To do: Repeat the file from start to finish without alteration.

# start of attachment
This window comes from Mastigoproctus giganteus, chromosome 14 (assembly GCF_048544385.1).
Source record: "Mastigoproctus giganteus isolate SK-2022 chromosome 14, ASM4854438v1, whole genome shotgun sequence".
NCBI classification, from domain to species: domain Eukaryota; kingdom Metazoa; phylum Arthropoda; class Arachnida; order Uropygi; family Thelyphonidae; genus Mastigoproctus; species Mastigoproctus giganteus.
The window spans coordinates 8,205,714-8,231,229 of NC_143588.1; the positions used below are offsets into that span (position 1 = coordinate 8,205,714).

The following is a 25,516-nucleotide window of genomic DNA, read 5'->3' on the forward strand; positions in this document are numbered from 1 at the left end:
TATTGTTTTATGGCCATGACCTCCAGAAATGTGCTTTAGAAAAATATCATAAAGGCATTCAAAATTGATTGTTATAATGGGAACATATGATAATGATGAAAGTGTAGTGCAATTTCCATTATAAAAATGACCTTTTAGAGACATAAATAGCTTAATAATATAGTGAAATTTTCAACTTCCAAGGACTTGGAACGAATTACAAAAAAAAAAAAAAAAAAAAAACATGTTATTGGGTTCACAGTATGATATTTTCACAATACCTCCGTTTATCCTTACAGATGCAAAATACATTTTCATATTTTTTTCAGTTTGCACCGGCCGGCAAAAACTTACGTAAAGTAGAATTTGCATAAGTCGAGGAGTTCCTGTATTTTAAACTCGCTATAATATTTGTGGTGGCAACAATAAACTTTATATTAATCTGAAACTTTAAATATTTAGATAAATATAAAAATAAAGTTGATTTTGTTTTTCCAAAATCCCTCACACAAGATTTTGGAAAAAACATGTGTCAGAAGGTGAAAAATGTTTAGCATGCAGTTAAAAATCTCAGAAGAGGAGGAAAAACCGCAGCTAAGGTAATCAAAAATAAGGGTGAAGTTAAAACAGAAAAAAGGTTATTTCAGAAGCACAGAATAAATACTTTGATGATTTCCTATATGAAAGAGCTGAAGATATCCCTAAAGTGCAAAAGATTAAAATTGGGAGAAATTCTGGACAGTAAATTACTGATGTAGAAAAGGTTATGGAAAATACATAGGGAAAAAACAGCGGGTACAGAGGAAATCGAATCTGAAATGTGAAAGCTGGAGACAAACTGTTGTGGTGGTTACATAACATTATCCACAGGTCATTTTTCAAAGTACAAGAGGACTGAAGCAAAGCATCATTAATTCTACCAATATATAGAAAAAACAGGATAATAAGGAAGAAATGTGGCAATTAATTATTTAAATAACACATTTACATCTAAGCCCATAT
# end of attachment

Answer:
This window comes from Mastigoproctus giganteus, chromosome 14 (assembly GCF_048544385.1).
Source record: "Mastigoproctus giganteus isolate SK-2022 chromosome 14, ASM4854438v1, whole genome shotgun sequence".
NCBI classification, from domain to species: domain Eukaryota; kingdom Metazoa; phylum Arthropoda; class Arachnida; order Uropygi; family Thelyphonidae; genus Mastigoproctus; species Mastigoproctus giganteus.
The window spans coordinates 8,205,714-8,231,229 of NC_143588.1; the positions used below are offsets into that span (position 1 = coordinate 8,205,714).

The following is a 25,516-nucleotide window of genomic DNA, read 5'->3' on the forward strand; positions in this document are numbered from 1 at the left end:
TATTGTTTTATGGCCATGACCTCCAGAAATGTGCTTTAGAAAAATATCATAAAGGCATTCAAAATTGATTGTTATAATGGGAACATATGATAATGATGAAAGTGTAGTGCAATTTCCATTATAAAAATGACCTTTTAGAGACATAAATAGCTTAATAATATAGTGAAATTTTCAACTTCCAAGGACTTGGAACGAATTACAAAAAAAAAAAAAAAAAAAAAACATGTTATTGGGTTCACAGTATGATATTTTCACAATACCTCCGTTTATCCTTACAGATGCAAAATACATTTTCATATTTTTTTCAGTTTGCACCGGCCGGCAAAAACTTACGTAAAGTAGAATTTGCATAAGTCGAGGAGTTCCTGTATTTTAAACTCGCTATAATATTTGTGGTGGCAACAATAAACTTTATATTAATCTGAAACTTTAAATATTTAGATAAATATAAAAATAAAGTTGATTTTGTTTTTCCAAAATCCCTCACACAAGATTTTGGAAAAAACATGTGTCAGAAGGTGAAAAATGTTTAGCATGCAGTTAAAAATCTCAGAAGAGGAGGAAAAACCGCAGCTAAGGTAATCAAAAATAAGGGTGAAGTTAAAACAGAAAAAAGGTTATTTCAGAAGCACAGAATAAATACTTTGATGATTTCCTATATGAAAGAGCTGAAGATATCCCTAAAGTGCAAAAGATTAAAATTGGGAGAAATTCTGGACAGTAAATTACTGATGTAGAAAAGGTTATGGAAAATACATAGGGAAAAAACAGCGGGTACAGAGGAAATCGAATCTGAAATGTGAAAGCTGGAGACAAACTGTTGTGGTGGTTACATAACATTATCCACAGGTCATTTTTCAAAGTACAAGAGGACTGAAGCAAAGCATCATTAATTCTACCAATATATAGAAAAAACAGGATAATAAGGAAGAAATGTGGCAATTAATTATTTAAATAACACATTTACATCTAAGCCCATAT